NEW YORK (Reuters) – The $1 trillion invested in traditional banks around the world over the past three years, with the improvement of technology that has not yet been delivered, the revenue growth that had been expected, according to a Company report released on Thursday.
FILE PHOTO: The Canary Wharf financial district is seen on top of a residential roof in London, england, May 7, 2019. (REUTERS photo/Hannah McKay/File Photo
The consultancy has analysed more than 160 of the biggest retail and commercial banks in 21 countries, in order to determine whether or not the person who has the most improved technology to achieve better financial performance.
It turned out that the banks that had to be the most-advanced digital, the most profitable and the most valuable, but the fact that the increased profitability was driven by the need to lower costs, the growth in revenues and earnings.
Banks had hoped that by creating better digital products and experiences for customers that they could have achieved the same, fast user growth and revenue as the new, tech-savvy competitors or a large technology firms, Alan McIntyre, senior managing director at Accenture and head of its global banking practice, said in an interview.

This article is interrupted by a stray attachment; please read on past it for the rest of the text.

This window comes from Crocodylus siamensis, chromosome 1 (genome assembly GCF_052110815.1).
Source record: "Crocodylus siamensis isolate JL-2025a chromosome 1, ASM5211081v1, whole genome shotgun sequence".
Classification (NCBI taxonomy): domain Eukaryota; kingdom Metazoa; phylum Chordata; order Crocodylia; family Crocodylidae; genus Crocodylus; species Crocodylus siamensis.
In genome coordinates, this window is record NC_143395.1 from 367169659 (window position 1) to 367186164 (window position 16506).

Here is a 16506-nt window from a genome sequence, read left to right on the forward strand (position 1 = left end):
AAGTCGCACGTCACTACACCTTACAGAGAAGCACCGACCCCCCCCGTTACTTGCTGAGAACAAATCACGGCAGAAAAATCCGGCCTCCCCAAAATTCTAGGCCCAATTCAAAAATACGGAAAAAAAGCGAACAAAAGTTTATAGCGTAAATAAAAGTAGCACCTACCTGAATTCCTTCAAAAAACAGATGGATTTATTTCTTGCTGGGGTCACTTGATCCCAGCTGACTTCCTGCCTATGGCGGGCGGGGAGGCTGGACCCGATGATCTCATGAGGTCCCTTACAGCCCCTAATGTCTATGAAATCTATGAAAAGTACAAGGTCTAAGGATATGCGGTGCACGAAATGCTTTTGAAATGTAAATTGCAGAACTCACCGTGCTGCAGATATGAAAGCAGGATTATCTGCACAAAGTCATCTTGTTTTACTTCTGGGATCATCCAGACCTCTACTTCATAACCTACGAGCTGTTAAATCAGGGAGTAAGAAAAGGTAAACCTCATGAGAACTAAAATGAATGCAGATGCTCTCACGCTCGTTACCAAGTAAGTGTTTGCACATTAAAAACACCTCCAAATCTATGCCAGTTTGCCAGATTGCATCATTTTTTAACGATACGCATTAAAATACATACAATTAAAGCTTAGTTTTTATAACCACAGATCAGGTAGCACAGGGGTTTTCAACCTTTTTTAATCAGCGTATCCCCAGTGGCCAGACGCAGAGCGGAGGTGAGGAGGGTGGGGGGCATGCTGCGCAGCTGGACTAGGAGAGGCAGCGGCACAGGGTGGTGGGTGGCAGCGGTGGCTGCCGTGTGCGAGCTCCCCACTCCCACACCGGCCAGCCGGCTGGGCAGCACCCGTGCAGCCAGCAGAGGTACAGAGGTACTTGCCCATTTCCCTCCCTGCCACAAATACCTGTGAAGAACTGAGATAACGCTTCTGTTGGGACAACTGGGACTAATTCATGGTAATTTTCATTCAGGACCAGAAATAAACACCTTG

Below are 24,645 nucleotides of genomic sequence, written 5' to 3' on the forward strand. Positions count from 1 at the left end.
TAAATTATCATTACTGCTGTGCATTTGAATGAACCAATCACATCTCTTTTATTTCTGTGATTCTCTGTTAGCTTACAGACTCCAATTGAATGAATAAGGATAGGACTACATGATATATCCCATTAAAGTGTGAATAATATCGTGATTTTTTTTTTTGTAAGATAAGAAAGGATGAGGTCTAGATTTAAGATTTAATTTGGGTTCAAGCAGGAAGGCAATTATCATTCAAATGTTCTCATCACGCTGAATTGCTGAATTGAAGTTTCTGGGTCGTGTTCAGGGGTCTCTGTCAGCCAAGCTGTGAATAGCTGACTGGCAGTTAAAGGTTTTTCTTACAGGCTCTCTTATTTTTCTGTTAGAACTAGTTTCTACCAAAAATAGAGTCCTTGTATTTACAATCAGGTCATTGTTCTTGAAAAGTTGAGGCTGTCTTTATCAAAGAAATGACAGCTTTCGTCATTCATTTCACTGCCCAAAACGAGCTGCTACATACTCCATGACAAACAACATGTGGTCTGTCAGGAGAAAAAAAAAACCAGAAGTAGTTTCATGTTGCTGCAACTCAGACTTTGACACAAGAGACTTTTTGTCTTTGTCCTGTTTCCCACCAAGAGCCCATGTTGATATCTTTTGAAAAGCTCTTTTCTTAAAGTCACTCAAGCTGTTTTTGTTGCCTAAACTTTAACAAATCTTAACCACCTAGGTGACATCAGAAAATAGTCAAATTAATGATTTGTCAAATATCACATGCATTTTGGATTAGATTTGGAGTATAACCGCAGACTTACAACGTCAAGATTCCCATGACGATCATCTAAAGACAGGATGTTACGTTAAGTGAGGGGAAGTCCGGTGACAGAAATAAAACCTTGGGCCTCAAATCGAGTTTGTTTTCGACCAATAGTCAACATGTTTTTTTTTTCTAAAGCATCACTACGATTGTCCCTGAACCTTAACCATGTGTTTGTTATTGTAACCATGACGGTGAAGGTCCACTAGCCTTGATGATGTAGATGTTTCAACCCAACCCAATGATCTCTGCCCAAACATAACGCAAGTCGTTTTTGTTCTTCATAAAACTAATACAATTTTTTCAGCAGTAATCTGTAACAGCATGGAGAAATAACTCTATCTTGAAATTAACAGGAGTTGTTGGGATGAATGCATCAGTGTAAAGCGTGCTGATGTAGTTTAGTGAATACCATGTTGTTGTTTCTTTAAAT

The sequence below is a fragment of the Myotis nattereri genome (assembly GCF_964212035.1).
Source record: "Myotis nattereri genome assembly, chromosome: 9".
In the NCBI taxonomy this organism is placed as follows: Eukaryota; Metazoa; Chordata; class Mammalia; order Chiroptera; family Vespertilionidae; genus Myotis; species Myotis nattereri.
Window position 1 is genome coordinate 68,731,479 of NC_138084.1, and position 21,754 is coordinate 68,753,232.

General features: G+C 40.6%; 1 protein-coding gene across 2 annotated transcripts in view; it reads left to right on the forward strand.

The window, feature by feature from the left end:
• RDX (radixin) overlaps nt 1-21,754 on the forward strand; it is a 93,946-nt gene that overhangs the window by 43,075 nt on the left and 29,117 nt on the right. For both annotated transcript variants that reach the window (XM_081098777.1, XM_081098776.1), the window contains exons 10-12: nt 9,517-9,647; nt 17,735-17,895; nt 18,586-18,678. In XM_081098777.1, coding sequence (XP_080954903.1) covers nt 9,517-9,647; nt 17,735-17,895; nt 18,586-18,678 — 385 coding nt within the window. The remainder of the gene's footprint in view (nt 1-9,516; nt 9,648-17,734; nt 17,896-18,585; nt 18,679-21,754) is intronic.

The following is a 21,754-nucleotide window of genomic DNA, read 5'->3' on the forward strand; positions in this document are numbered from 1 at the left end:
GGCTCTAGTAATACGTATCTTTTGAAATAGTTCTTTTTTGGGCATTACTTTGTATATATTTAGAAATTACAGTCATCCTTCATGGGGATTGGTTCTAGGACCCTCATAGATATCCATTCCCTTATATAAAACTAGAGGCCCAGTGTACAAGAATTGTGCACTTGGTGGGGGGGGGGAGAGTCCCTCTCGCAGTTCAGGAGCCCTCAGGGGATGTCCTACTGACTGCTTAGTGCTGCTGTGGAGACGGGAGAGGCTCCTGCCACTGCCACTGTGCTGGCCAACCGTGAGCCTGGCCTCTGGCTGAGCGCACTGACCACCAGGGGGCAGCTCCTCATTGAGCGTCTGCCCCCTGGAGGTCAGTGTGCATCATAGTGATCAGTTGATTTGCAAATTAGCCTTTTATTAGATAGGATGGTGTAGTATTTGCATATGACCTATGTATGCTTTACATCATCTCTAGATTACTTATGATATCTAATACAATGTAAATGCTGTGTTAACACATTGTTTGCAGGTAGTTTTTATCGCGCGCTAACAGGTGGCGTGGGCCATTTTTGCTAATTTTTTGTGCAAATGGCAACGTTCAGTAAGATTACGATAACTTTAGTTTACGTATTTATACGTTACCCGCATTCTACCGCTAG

“It’s a great digital offering, it is not enough to get customers,” McIntyre said. “If it doesn’t change soon, the industry will end up looking more like a utility.”
The study comes as the well-established banks continue to spend enormous sums of money to finance the overhaul of their legacy it systems and provide additional electronic services to our customers.
Banks are attempting to respond to the growing expectations of the customers, who are accustomed to user-friendly products and services that may be offered by the consumer, the technology companies and the loss of the services of the participants.
We didn’t discount the return on technology investments, but noted that it would reduce the cost, it was just the first step, the banks need to be more competitive in the ever-changing landscape.
The move to digital is likely to reduce the banks ‘ income from fees and charges, as customers have to pay for the advice or a transaction, according to the report.
It suggests that moving forward, banks will focus on how to create more income, because of the risks associated with the implementation of the balance sheet, such as interest rate, credit, or the creation of new revenue streams in areas that are not within their traditional domain.
Reporting by Anna Irrera; editing by Diane Craft